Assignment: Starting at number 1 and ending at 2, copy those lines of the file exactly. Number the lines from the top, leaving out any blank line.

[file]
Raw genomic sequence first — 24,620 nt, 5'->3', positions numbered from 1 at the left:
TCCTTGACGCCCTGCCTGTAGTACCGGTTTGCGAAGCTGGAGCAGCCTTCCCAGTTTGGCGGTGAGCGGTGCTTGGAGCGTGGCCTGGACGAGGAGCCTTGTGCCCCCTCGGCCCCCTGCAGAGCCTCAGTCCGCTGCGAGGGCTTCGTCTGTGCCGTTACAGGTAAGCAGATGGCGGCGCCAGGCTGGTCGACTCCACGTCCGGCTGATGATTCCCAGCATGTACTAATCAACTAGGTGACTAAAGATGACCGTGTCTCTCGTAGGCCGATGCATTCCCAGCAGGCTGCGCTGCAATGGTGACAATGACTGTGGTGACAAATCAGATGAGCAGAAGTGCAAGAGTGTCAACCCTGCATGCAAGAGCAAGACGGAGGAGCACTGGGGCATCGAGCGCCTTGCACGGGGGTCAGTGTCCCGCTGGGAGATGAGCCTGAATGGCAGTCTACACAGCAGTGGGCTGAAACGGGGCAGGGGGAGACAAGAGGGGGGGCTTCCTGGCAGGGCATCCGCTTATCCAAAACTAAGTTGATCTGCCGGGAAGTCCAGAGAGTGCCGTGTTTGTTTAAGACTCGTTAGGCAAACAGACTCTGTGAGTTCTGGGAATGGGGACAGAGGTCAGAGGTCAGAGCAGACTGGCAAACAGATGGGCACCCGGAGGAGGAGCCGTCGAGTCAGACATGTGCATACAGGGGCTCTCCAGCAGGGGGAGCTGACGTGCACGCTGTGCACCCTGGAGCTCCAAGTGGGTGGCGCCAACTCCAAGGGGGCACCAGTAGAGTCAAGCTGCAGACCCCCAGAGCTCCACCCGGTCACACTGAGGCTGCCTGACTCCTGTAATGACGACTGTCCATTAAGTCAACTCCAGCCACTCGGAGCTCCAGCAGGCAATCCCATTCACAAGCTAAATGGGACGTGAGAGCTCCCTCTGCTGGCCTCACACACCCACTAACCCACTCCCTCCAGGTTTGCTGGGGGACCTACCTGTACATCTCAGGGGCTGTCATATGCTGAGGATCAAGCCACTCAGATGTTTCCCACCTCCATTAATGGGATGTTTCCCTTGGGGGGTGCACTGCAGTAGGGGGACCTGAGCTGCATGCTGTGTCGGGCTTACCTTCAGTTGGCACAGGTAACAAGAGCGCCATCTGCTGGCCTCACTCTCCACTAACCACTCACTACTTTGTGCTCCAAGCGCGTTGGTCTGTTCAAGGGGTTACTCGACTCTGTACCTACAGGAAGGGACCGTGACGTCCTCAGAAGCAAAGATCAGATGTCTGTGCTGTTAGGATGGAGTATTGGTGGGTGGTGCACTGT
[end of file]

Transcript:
Raw genomic sequence first — 24,620 nt, 5'->3', positions numbered from 1 at the left:
TCCTTGACGCCCTGCCTGTAGTACCGGTTTGCGAAGCTGGAGCAGCCTTCCCAGTTTGGCGGTGAGCGGTGCTTGGAGCGTGGCCTGGACGAGGAGCCTTGTGCCCCCTCGGCCCCCTGCAGAGCCTCAGTCCGCTGCGAGGGCTTCGTCTGTGCCGTTACAGGTAAGCAGATGGCGGCGCCAGGCTGGTCGACTCCACGTCCGGCTGATGATTCCCAGCATGTACTAATCAACTAGGTGACTAAAGATGACCGTGTCTCTCGTAGGCCGATGCATTCCCAGCAGGCTGCGCTGCAATGGTGACAATGACTGTGGTGACAAATCAGATGAGCAGAAGTGCAAGAGTGTCAACCCTGCATGCAAGAGCAAGACGGAGGAGCACTGGGGCATCGAGCGCCTTGCACGGGGGTCAGTGTCCCGCTGGGAGATGAGCCTGAATGGCAGTCTACACAGCAGTGGGCTGAAACGGGGCAGGGGGAGACAAGAGGGGGGGCTTCCTGGCAGGGCATCCGCTTATCCAAAACTAAGTTGATCTGCCGGGAAGTCCAGAGAGTGCCGTGTTTGTTTAAGACTCGTTAGGCAAACAGACTCTGTGAGTTCTGGGAATGGGGACAGAGGTCAGAGGTCAGAGCAGACTGGCAAACAGATGGGCACCCGGAGGAGGAGCCGTCGAGTCAGACATGTGCATACAGGGGCTCTCCAGCAGGGGGAGCTGACGTGCACGCTGTGCACCCTGGAGCTCCAAGTGGGTGGCGCCAACTCCAAGGGGGCACCAGTAGAGTCAAGCTGCAGACCCCCAGAGCTCCACCCGGTCACACTGAGGCTGCCTGACTCCTGTAATGACGACTGTCCATTAAGTCAACTCCAGCCACTCGGAGCTCCAGCAGGCAATCCCATTCACAAGCTAAATGGGACGTGAGAGCTCCCTCTGCTGGCCTCACACACCCACTAACCCACTCCCTCCAGGTTTGCTGGGGGACCTACCTGTACATCTCAGGGGCTGTCATATGCTGAGGATCAAGCCACTCAGATGTTTCCCACCTCCATTAATGGGATGTTTCCCTTGGGGGGTGCACTGCAGTAGGGGGACCTGAGCTGCATGCTGTGTCGGGCTTACCTTCAGTTGGCACAGGTAACAAGAGCGCCATCTGCTGGCCTCACTCTCCACTAACCACTCACTACTTTGTGCTCCAAGCGCGTTGGTCTGTTCAAGGGGTTACTCGACTCTGTACCTACAGGAAGGGACCGTGACGTCCTCAGAAGCAAAGATCAGATGTCTGTGCTGTTAGGATGGAGTATTGGTGGGTGGTGCACTGT